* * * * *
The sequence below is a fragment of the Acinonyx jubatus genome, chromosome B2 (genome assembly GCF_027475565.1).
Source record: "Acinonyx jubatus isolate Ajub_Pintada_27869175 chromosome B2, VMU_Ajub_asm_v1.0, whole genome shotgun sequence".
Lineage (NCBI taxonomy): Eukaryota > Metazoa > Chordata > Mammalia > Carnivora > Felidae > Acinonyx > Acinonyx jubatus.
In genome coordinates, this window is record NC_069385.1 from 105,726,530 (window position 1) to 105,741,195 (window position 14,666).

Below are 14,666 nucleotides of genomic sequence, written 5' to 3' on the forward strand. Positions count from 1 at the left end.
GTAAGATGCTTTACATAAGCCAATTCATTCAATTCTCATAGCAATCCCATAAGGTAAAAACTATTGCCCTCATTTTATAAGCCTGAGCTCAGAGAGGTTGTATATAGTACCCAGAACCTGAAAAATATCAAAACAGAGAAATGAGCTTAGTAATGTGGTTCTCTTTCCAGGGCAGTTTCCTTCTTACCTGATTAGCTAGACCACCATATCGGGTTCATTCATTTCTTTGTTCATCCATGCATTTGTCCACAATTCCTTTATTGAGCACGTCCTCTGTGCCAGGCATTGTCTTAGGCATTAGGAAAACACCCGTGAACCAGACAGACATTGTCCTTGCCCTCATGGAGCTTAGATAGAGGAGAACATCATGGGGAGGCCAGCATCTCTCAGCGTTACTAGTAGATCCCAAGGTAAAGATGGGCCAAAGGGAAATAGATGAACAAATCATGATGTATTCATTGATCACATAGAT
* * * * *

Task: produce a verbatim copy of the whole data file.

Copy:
The sequence below is a fragment of the Acinonyx jubatus genome, chromosome B2 (genome assembly GCF_027475565.1).
Source record: "Acinonyx jubatus isolate Ajub_Pintada_27869175 chromosome B2, VMU_Ajub_asm_v1.0, whole genome shotgun sequence".
Lineage (NCBI taxonomy): Eukaryota > Metazoa > Chordata > Mammalia > Carnivora > Felidae > Acinonyx > Acinonyx jubatus.
In genome coordinates, this window is record NC_069385.1 from 105,726,530 (window position 1) to 105,741,195 (window position 14,666).

Below are 14,666 nucleotides of genomic sequence, written 5' to 3' on the forward strand. Positions count from 1 at the left end.
GTAAGATGCTTTACATAAGCCAATTCATTCAATTCTCATAGCAATCCCATAAGGTAAAAACTATTGCCCTCATTTTATAAGCCTGAGCTCAGAGAGGTTGTATATAGTACCCAGAACCTGAAAAATATCAAAACAGAGAAATGAGCTTAGTAATGTGGTTCTCTTTCCAGGGCAGTTTCCTTCTTACCTGATTAGCTAGACCACCATATCGGGTTCATTCATTTCTTTGTTCATCCATGCATTTGTCCACAATTCCTTTATTGAGCACGTCCTCTGTGCCAGGCATTGTCTTAGGCATTAGGAAAACACCCGTGAACCAGACAGACATTGTCCTTGCCCTCATGGAGCTTAGATAGAGGAGAACATCATGGGGAGGCCAGCATCTCTCAGCGTTACTAGTAGATCCCAAGGTAAAGATGGGCCAAAGGGAAATAGATGAACAAATCATGATGTATTCATTGATCACATAGAT